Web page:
So while animatronics and prosthetics looked a bit clunky at times in older Star Wars films, Rogue One‘s aliens looked and felt realer and organic than some of the people on screen. Don’t get it twisted, the 3D was great, but alongside real flesh, it could not quite live up to our human idiosyncrasies, especially when the real and the simulated shared the same space.
The dynamics of the apocalyptic, earth-levelling destruction however is a beautiful sight to behold, and the scene of Jyn and Captain Cassian Andor in embrace on the beach before an eerily bright mushroom cloud gave me flashbacks of reading Watchmen.
• CGI characters go. All of them. Actors with dubbed voices. Holograms. Dimly lit rear shots. Whatever it takes.
• Jyn Erso, a little more impetus in facing Orson Krennic
• Vader Batman-stiff-neck issues
In any case, the death of our fallen comrades, whether the chunky Red Five Pilot (who through his pathetic death gives his seat to the coming Luke Skywalker) or Jyn and her crew, their martyrdom doesn’t stick to the bones as one would expect.
But can we at least talk about that Vader scene at the end. Sure he had a bit of a “Batman-stiff-cowl” situation happening but he sure showed up to level out some rebels, and it was here that made me almost forget A New Hope and relish in the possibility that the Death Star data may not make it to the Rebels if Vader caught up to the little data card-relay the Rebels had going right up until their deaths.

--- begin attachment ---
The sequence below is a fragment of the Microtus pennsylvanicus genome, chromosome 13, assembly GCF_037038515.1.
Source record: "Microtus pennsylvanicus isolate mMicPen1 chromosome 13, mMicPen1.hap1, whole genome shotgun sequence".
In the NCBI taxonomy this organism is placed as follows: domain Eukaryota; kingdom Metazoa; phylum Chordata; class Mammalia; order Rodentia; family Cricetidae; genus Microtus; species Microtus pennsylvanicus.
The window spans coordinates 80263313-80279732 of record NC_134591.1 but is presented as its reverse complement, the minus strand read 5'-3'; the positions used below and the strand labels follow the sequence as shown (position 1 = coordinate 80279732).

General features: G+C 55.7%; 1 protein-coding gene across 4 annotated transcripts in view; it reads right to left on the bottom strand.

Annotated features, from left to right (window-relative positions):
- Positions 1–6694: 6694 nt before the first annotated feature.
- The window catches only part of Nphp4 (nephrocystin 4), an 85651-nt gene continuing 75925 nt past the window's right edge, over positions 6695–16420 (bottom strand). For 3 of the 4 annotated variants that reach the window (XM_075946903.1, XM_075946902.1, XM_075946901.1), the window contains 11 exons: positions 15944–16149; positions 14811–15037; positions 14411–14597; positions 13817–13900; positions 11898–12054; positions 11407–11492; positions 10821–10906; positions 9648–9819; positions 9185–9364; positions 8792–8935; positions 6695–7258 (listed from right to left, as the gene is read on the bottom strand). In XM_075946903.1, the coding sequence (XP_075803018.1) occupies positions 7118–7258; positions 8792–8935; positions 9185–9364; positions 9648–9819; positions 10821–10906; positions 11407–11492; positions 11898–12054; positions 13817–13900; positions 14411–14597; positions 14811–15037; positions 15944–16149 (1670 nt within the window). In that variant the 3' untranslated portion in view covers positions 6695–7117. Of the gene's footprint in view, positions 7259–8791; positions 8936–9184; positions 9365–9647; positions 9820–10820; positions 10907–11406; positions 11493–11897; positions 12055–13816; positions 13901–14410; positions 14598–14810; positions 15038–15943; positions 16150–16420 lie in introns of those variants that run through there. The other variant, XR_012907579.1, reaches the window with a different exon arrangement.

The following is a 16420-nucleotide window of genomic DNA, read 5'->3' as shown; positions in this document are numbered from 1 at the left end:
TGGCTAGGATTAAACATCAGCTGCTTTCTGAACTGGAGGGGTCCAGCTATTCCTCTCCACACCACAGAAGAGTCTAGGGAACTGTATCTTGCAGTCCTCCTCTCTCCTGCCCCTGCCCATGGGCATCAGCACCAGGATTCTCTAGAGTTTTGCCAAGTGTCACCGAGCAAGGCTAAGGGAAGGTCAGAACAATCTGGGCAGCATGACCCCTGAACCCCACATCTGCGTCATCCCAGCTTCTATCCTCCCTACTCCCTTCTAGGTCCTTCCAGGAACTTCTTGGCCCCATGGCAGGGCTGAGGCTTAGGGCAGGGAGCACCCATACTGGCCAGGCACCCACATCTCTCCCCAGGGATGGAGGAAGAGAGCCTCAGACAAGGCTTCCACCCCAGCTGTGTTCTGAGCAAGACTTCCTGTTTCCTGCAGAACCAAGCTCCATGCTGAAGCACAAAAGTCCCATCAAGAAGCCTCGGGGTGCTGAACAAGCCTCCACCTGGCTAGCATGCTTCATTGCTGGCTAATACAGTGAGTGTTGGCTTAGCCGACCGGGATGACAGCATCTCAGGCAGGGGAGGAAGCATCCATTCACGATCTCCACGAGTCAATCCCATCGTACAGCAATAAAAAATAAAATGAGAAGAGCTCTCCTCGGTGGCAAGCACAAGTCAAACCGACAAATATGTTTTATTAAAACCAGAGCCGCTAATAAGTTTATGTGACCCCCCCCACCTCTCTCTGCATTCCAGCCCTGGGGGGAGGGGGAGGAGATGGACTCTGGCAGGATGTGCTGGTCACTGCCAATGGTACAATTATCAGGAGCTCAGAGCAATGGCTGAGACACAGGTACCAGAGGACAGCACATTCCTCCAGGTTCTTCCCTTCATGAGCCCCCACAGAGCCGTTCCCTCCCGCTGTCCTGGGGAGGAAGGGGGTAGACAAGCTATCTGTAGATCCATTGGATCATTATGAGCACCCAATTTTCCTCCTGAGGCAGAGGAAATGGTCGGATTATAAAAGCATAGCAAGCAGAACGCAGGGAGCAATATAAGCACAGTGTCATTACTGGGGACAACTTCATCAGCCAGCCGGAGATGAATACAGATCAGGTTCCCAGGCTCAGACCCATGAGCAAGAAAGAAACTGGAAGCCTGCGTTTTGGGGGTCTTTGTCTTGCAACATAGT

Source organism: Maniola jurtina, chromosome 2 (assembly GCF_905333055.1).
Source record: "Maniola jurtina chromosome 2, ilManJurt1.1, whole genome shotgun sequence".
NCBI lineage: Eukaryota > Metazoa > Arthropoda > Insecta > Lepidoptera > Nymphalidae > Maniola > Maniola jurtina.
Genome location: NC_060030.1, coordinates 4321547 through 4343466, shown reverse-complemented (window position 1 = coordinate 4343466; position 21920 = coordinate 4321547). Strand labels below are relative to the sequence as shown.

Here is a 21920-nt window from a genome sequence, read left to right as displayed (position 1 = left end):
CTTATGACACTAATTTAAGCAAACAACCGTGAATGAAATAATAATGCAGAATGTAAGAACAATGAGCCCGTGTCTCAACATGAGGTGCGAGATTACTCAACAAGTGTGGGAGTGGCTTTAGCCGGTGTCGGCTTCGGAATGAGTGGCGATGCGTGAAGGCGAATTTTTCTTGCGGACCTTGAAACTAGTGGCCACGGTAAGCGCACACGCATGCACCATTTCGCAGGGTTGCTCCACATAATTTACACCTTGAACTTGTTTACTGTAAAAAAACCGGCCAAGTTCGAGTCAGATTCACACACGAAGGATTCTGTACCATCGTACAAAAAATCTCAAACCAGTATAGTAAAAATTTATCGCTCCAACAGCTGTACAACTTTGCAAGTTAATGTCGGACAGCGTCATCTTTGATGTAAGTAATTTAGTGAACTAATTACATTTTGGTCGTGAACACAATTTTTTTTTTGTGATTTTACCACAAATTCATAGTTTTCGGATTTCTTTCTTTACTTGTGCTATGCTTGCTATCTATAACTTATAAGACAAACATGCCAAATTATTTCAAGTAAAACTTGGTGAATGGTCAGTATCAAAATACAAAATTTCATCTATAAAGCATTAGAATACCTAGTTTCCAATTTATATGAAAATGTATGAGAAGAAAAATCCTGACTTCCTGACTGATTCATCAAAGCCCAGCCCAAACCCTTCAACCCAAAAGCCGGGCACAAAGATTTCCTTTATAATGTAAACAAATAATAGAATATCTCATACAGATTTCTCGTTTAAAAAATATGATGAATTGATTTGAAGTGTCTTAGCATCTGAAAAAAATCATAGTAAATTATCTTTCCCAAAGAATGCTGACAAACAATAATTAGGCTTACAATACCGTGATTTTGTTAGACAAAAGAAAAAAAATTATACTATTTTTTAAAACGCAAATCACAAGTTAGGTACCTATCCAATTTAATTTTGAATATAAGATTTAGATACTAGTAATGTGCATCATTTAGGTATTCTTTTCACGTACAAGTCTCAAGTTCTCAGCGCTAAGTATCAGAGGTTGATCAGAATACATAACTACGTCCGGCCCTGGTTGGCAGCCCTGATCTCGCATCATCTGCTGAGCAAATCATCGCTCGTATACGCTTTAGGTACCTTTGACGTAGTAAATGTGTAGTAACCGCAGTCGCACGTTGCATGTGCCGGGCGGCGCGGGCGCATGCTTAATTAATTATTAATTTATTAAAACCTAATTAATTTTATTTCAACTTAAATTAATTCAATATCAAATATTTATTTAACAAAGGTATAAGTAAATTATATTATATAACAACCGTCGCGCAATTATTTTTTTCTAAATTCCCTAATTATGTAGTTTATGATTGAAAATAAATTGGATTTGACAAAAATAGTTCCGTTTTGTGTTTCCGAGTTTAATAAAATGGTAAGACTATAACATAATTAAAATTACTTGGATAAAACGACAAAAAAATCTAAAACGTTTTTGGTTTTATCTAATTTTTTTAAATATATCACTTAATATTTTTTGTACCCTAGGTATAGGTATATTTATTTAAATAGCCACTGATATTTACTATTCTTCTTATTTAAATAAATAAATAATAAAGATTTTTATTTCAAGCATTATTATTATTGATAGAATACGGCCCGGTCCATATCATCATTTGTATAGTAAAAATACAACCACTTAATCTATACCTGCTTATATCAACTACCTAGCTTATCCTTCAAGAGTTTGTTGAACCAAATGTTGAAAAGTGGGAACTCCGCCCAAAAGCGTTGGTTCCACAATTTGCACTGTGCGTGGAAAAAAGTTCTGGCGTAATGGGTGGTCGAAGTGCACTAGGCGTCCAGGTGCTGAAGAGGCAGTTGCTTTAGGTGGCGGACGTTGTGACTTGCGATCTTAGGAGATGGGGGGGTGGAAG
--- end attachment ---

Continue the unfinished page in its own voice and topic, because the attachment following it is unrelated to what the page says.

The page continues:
Structurally, Rogue One is a good film. However, in all honesty, it would have better served fans as a straight to DVD film or chopped up and served as a 12-part course series. Maybe I just have a thing against prequels. Maybe I want to see the envelop pushed and not have Star Wars continuously become synonymous with things already seen and easter eggs being the only connective tissue holding it all together. In comparison to The Force Awakens, narratively speaking, Rogue One felt a little more robust as a film. It may have to do with clearer character motivations and goals. Rogue One however didn’t have me connecting with Jyn as much as I’d have liked. I think I got Rey a little more; just by a hair. Jyn just felt too generic in presence and motivations slightly muddied in the beginning personally.
But don’t let my opinions deter you from seeing a Star Wars film. Not that it would. But try to remember when you watched it if the majority of your reactions to anything on screen wer “whoa, that was awesome! Didn’t see that coming” or “oh, is that a reference to A New Hope or that other one with the Clones”.